For a long time I've believed that if I can create 2-3 very good questions during my lesson planning then those questions will carry me through the lesson. They won't be the only questions I ask, however, because other good questions will spin from the responses they provoke. My well crafted questions have to be real questions that invite a response, not an answer. They have to provoke thought and hopefully involve feeling from students. And, I have to be willing to wait. This is the teacher's challenge: can you pose a very good question and have the self control and the confidence in your students to wait for their responses to begin to come in?
In his book What the Best College Teachers Do, author Ken Bain teaches this important principle: "I cannot stress enough this simple yet powerful notion - the best teaching is in the attitudes of teachers, in their faith in the students' abilities to achieve and their willingness to take their students seriously" (pp. 78-79). There are a lot of things I can do to show my students that I take them seriously. One sticks out - I can trust that they will respond to the questions posed, even if it takes them 15 seconds to do so. Or more.
As teachers we don't seem to value silence for pondering. We value silence for discipline and obedience but we don't have much use for it as a tool for pondering but we should. Consider this thought: if I ask a serious question of my students, they will have to go deep into their minds, and perhaps their hearts, to come up with an response. That takes time and thought. "Ponder" is a different form of the word "ponderous" or heavy. Some questions are light and answers to them fly from the top of my head. Other inquiries are serious, weighty and thick with meaning. They will involve my head (logic) and my heart (feelings). Light questions dance in my head - I just need a second to answer. But weightier ones sink through my head down into my heart and join the two. Those need pondering to formulate a response. I have to give my students the time and the trust to process and think. I cannot rush in to fill the silence with my answer or my experience. My attitude has to be that they will come through. My experience is that with a clear question (sometimes restated) and enough time they do begin to answer, and the experience is wonderful.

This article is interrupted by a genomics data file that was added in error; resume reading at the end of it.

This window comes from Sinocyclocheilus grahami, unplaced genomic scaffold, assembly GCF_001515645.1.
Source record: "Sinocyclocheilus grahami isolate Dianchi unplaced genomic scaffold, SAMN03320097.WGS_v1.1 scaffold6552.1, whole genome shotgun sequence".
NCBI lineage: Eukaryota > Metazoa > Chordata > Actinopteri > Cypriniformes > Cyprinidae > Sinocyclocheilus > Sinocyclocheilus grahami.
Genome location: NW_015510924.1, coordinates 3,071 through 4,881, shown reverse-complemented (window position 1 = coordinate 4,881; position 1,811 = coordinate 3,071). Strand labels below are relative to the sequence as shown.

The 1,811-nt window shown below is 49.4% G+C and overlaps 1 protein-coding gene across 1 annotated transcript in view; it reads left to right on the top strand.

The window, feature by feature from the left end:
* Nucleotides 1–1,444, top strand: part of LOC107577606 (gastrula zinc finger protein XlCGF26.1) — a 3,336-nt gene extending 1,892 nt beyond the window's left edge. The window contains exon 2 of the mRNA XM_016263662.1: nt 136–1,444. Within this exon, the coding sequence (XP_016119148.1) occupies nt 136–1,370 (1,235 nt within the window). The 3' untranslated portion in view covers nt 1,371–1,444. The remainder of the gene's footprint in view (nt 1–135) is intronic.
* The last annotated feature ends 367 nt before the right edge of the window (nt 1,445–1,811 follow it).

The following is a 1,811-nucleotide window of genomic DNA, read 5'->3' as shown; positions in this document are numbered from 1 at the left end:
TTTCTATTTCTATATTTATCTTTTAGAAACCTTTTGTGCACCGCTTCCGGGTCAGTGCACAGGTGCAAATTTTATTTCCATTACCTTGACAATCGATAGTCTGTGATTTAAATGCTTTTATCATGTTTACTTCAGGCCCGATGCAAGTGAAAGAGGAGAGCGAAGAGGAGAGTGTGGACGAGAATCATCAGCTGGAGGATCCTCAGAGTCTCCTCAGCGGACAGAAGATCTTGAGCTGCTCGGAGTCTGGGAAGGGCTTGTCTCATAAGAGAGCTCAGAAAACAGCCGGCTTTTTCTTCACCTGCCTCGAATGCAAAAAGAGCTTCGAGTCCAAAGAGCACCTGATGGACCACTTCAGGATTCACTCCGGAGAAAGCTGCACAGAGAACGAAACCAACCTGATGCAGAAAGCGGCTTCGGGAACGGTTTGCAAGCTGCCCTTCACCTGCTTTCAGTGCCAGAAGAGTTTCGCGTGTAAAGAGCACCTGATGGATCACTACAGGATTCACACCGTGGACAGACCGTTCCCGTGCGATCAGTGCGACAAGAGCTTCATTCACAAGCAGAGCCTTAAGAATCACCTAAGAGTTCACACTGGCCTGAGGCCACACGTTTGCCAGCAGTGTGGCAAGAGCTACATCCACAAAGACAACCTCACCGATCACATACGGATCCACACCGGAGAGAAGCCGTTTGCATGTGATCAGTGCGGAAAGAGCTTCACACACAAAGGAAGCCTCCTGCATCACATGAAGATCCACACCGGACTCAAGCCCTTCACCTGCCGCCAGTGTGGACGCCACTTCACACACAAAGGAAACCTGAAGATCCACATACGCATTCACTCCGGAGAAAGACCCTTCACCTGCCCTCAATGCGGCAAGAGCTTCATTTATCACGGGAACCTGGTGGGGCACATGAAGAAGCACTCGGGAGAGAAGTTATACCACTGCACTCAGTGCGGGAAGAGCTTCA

For example, I could ask them to share with the class which battle of the Civil War was the most decisive for a particular side, and why. They need time to think of the battles they know about, process the value of each one, come up with some back up arguments and then formulate a response. That requires more than 2 seconds. And did you notice in that question the opening for just about anything they want to say. All can participate but few can do it quickly.
I could ask them a question about the Savior from John 8:4 as the adulterous woman was brought to Him. I could say "If she was 'caught in the very act', where is the other guilty party?" I can think of a number of possible responses to that question, but all take some time to put together and then express.
Don't be alarmed if their initial expressions are halting and not completely formed. To me that is a good sign. They are thinking and are willing to think out loud. I love that and encourage that and feel like I need everyone to give them space to create on the move.
Teach your students to think. Honor their wrestling with words and ideas. Give them the necessary time to ponder and to respond. They will be tentative at first, because you may be the first teacher who has trusted them enough to do this. Don't give up. I always notice that in certain classes students on the way to that class talk freely with their friends. Then, as they cross the threshold of the classroom and the teacher calls the class to order they disengage. After class they start to talk again. Why? Could it be because their friends take them seriously, listen to them, and engage them in a back and forth conversation, with no time limits involved? We should be more like their friends.